Durham County

Bull City Politics: Telling the ‘less happy parts’ of Durham’s history’

Major the Bull statue in downtown Durham.
Major the Bull statue in downtown Durham. dvaughan@heraldsun.com

Durham’s 150th birthday as a city is coming up in April 2019, and there will be a big celebration. Or rather, a lot of small celebrations.

One hundred and fifty of them, city leaders want.

And they’ll get rolling at this year’s Durham Holiday Parade on Saturday, Dec. 8 downtown. Former council member Eddie Davis is the city’s public historian for the commemoration.

The City Council is contracting with the Durham Convention and Visitors Bureau for some of the celebration, including the “150” logo, organizers and events.

Some council members want to make sure it’s not just Durham’s selling points that are promoted.

Council member DeDreana Freeman said at their meeting Monday night that “first nations” people and people of color should be part of telling Durham’s story. At a recent work session, she said there were people in Durham before the city was founded, referring to Native Americans living here.

She also wants to make sure those working on the sesquicentennial are paid a living wage.

Mayor Pro Tem Jillian Johnson also has said the 150th birthday observance should include all of Durham’s history.

“We can have a tendency to gloss over the less happy parts of history,” she said. We should make sure we don’t do that.”

Durham Mayor Pro Tem Jillian Johnson speaks at a City Council meeting on Monday, August 6, 2018. Julia Wall jwall@newsobserver.com

Majority women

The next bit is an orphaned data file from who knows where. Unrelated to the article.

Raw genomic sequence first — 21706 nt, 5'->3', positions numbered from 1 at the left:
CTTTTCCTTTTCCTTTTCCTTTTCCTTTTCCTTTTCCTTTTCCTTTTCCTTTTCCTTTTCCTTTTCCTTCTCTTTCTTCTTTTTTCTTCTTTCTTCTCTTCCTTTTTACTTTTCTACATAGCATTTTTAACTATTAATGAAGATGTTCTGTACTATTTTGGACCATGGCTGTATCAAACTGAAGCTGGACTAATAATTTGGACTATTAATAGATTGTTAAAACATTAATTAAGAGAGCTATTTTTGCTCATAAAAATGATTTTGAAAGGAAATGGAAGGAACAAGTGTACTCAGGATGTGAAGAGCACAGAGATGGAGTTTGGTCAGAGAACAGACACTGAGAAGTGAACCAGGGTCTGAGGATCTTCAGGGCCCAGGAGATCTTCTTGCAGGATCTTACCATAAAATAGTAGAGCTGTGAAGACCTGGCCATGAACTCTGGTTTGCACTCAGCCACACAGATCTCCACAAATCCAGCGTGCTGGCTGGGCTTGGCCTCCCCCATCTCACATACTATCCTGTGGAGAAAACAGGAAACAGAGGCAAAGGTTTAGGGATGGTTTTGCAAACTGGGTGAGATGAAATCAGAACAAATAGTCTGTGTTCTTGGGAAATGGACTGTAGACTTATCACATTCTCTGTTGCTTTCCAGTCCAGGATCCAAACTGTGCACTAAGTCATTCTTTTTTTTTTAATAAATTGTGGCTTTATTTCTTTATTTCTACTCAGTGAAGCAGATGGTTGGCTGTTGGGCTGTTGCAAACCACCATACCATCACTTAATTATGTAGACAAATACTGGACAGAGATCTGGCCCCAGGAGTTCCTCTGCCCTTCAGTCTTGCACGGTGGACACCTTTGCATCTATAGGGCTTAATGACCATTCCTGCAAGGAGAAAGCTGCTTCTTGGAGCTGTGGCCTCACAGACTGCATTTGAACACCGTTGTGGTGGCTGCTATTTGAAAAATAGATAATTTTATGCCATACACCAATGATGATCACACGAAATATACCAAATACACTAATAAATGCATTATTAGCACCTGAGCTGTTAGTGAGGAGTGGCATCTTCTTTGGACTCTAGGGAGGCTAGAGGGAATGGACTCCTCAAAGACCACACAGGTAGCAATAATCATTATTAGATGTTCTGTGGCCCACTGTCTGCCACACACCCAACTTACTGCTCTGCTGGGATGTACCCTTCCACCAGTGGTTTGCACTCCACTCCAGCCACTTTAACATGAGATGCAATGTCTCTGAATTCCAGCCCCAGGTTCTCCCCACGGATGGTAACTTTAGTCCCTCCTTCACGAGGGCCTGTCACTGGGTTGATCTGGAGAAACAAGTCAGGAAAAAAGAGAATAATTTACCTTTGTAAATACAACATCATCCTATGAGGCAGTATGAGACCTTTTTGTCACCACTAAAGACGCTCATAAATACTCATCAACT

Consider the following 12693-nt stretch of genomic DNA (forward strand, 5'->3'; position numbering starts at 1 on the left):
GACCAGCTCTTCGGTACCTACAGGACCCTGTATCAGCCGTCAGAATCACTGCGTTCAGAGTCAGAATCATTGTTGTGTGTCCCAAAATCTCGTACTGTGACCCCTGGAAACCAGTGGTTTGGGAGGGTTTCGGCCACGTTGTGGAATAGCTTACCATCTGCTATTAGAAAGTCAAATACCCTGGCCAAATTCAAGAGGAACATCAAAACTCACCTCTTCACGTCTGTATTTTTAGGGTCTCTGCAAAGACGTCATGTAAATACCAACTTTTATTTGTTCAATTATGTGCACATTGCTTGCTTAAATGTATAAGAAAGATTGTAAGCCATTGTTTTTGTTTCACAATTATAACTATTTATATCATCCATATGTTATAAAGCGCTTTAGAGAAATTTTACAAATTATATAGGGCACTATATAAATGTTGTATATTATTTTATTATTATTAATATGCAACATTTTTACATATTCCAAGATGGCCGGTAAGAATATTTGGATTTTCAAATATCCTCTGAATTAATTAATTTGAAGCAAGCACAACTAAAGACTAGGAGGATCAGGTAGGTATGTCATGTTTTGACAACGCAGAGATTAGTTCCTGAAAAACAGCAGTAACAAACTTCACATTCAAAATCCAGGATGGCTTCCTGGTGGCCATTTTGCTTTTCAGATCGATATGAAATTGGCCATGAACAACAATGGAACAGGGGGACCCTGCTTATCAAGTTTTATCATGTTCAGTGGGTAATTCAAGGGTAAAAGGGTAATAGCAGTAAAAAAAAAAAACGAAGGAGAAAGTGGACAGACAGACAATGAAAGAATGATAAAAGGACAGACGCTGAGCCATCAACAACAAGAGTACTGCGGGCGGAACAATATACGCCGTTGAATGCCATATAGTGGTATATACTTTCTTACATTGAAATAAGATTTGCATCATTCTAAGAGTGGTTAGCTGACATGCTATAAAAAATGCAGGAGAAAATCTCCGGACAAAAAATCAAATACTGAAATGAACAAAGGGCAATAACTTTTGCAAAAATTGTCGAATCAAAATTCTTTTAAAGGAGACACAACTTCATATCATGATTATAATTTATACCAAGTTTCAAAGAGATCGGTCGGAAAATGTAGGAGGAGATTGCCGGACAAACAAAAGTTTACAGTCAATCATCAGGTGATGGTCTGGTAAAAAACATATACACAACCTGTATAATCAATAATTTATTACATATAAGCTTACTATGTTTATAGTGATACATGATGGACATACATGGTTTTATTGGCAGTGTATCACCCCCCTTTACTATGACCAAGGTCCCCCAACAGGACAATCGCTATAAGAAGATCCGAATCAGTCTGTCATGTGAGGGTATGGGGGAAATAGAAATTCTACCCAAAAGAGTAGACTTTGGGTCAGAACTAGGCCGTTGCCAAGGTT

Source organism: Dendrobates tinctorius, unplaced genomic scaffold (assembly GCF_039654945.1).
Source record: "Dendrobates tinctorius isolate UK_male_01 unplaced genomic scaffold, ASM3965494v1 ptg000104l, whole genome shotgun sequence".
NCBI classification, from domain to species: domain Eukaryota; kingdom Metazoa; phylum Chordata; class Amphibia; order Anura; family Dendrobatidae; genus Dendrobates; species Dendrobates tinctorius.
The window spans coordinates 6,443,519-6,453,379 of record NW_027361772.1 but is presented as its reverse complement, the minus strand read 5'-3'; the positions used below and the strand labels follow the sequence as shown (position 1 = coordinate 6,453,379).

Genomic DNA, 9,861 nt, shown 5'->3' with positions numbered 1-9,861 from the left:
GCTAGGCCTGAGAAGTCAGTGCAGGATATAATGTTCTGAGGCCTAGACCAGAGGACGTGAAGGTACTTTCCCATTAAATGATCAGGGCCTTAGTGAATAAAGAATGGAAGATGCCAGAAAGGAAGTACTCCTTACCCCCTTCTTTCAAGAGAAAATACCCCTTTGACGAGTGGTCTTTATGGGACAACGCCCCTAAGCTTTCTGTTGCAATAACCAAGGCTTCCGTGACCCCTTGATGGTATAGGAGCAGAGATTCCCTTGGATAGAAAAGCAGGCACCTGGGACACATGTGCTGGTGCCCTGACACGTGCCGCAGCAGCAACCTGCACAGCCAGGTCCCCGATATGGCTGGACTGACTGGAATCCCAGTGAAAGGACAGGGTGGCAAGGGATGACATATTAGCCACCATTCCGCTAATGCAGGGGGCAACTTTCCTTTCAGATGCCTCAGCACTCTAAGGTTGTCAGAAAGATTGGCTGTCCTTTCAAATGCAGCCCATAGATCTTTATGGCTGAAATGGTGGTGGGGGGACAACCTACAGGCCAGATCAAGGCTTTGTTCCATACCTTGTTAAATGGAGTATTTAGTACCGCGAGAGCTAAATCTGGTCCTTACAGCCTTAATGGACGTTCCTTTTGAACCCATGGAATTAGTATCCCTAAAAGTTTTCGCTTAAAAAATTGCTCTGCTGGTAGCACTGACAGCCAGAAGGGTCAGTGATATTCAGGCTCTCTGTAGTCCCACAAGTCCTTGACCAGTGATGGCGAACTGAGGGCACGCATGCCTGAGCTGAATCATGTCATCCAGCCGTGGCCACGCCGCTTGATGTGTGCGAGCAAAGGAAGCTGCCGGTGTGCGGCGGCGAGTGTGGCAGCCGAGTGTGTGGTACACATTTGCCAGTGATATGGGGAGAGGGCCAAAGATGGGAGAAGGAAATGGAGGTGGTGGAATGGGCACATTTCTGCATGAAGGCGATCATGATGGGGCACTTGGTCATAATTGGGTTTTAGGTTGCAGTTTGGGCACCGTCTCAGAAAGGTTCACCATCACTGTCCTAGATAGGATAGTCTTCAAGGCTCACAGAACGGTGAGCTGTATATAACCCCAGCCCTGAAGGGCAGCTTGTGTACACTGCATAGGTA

The Durham City Council is majority women, with Freeman, Johnson and members Javiera Caballero and Vernetta Alston outnumbering Mayor Steve Schewel and council members Mark-Anthony Middleton and Charlie Reece 4-3.

At council meetings, members are joined on the dais by the city manager and city attorney as well, who are both men. On Monday night, Deputy City Manager Wanda Page filled in for City Manager Tom Bonfield. That brought the number of women on the dais to five. And at the lectern giving the quarterly police report was Durham Police Chief Cerelyn “C.J.” Davis.

Alston, Davis, Freeman, Johnson and Page are all African-American, making five top city leaders in the room all African-American women, a majority.

Durham Police Chief Cerelyn “C.J.” Davis, left, at lecturn, addresses Durham City Council on Monday, Aug. 20, 2018. Left to right on the dais are Council member Charlie Reece, Council member DeDreana Freeman, Mayor Pro Tem Jillian Johnson, Deputy City Manager Wanda Page, Mayor Steve Schewel, City Attorney Patrick Baker, Council member Vernetta Alston, Council member Javiera Caballero and Council member Mark-Anthony Middleton. Dawn Baumgartner Vaughan dvaughan@heraldsun.com

Outtakes: Cook Out and Bull City

At the end of Monday night’s meeting, the council was considering a minor change to a land-use map when the chain restaurants nearby were mentioned. Reece had some thoughts.

Cook Out is one of his favorite restaurants, he said.

Not to leave out other local favorite fast food destinations, Bojangles’, Krispy Kreme and Popeyes were all mentioned by council members, too.

The City Council installed the Youth Commission at its meeting Monday night, and council members came down from the dais for a group photo with the teenagers. Before parents’ cameras clicked, council member Middleton asked: “Should we throw up the horns?” He meant make the bull horns hand signal of two fists together with thumbs out. Everyone complied.

“Bull City!” Schewel said.

Dawn Baumgartner Vaughan covers Durham government. Follow her on Twitter at @dawnbvaughan and the hashtag #BullCitypol for all Bull City Politics.
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